Effects of spring season solar drying process on sanitation indicators in sewage sludge and potential as a method for fertilizer production

Anna Ligocka 1,  
Department of Microbiology, University of Technology and Life Sciences, Bydgoszcz, Poland
Department of Microbiology, University of Technology and Life Sciences, Bydgoszcz, Poland; Department of Microbiology, Faculty of Pharmacy, Nicolaus Copernicus University in Toruń, Collegium Medicum of L. Rydygier in Bydgoszcz, Poland
Ann Agric Environ Med 2013;20(1):8–12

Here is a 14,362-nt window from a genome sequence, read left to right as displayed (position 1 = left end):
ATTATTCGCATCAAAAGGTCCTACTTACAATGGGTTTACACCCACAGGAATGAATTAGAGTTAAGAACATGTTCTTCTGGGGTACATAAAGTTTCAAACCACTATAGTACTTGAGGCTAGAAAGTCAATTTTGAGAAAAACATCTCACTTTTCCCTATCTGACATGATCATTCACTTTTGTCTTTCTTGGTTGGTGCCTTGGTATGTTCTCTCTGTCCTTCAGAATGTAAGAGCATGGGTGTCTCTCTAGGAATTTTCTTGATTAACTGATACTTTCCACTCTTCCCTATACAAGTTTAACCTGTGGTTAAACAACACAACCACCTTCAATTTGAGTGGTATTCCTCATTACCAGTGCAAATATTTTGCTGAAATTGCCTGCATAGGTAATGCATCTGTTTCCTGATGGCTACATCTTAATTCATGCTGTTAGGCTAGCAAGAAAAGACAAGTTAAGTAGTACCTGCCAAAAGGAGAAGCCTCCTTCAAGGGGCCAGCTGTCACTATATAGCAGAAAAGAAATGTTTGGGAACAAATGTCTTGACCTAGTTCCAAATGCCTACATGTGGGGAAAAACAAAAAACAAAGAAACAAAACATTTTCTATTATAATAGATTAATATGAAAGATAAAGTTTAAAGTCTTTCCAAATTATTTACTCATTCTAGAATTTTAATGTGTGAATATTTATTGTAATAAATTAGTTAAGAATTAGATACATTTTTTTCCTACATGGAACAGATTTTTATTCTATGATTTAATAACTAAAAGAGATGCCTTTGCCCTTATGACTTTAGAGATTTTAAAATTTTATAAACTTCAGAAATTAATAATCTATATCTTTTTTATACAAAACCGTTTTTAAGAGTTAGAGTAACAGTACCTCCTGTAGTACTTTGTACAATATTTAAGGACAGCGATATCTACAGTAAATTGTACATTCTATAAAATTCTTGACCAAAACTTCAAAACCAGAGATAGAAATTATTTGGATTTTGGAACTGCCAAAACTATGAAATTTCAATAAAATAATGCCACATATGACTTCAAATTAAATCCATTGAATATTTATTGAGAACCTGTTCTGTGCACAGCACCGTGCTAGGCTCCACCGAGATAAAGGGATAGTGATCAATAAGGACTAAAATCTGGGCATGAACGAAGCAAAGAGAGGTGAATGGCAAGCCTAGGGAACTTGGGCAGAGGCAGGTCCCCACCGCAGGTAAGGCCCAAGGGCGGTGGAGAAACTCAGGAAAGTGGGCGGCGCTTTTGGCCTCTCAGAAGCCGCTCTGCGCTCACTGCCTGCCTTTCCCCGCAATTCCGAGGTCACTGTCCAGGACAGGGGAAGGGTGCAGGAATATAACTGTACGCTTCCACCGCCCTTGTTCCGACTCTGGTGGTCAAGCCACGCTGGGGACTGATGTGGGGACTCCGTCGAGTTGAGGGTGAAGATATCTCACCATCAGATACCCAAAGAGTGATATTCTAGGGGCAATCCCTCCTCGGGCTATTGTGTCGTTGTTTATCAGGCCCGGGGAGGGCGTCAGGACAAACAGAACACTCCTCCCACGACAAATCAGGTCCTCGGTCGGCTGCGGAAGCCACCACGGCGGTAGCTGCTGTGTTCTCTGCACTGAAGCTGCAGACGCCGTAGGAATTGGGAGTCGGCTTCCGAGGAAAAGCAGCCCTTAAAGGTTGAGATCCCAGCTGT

The agricultural use of sewage sludge is possible on condition of maintaining microbiological and parasitological standards, and one of the most modern methods improving its sanitary state is solar drying. In the presented study, the effect of this process on the elimination of indicator microorganisms ([i]Escherichia coli, Salmonell[/i]a Senftenberg W[sub]775[/sub], [i]Enterococcus[/i] spp.) and eggs of [i]Ascaris suum[/i] introduced into the biomass of sludge was examined. The experiment was carried out in the spring period with a maximal temperature of 18 °C inside the drying plant. Bacteria and parasite eggs were introduced into special carriers (cylinders filled with sewage sludge) and placed at selected points of the drier. The carriers were removed every 7 days and subject to a research procedure in order to estimate the number of bacteria and percentage of live eggs of [i]Ascaris suum[/i]. Sanitization of the material was not obtained, since after 28 days of the process the final product contained a large concentration of [i]Enterococcus[/i] spp. and S. Senftenberg W[sub]775[/sub] (10[sup]5[/sup] -10[sup]9[/sup] MPNg[sup]-1[/sup]). Only the number of [i]E. coli[/i] decreased by 6 log. During the process, the fastest decrease in the number of bacteria was observed in [i]E. coli[/i] (ca 0.2 log/day), slower in enterococci (0.02-0.081 log/day), and the slowest in bacilli of the genus Salmonella (0.011-0.061 log/day). Sludge after drying also still contained 57-66% of live eggs of [i]A. suum[/i]. The study proved that the solar drying of sludge in the spring period results in a product which poses a hazard for public and animal health and environmental sustainability, and should not be used as a fertilizer.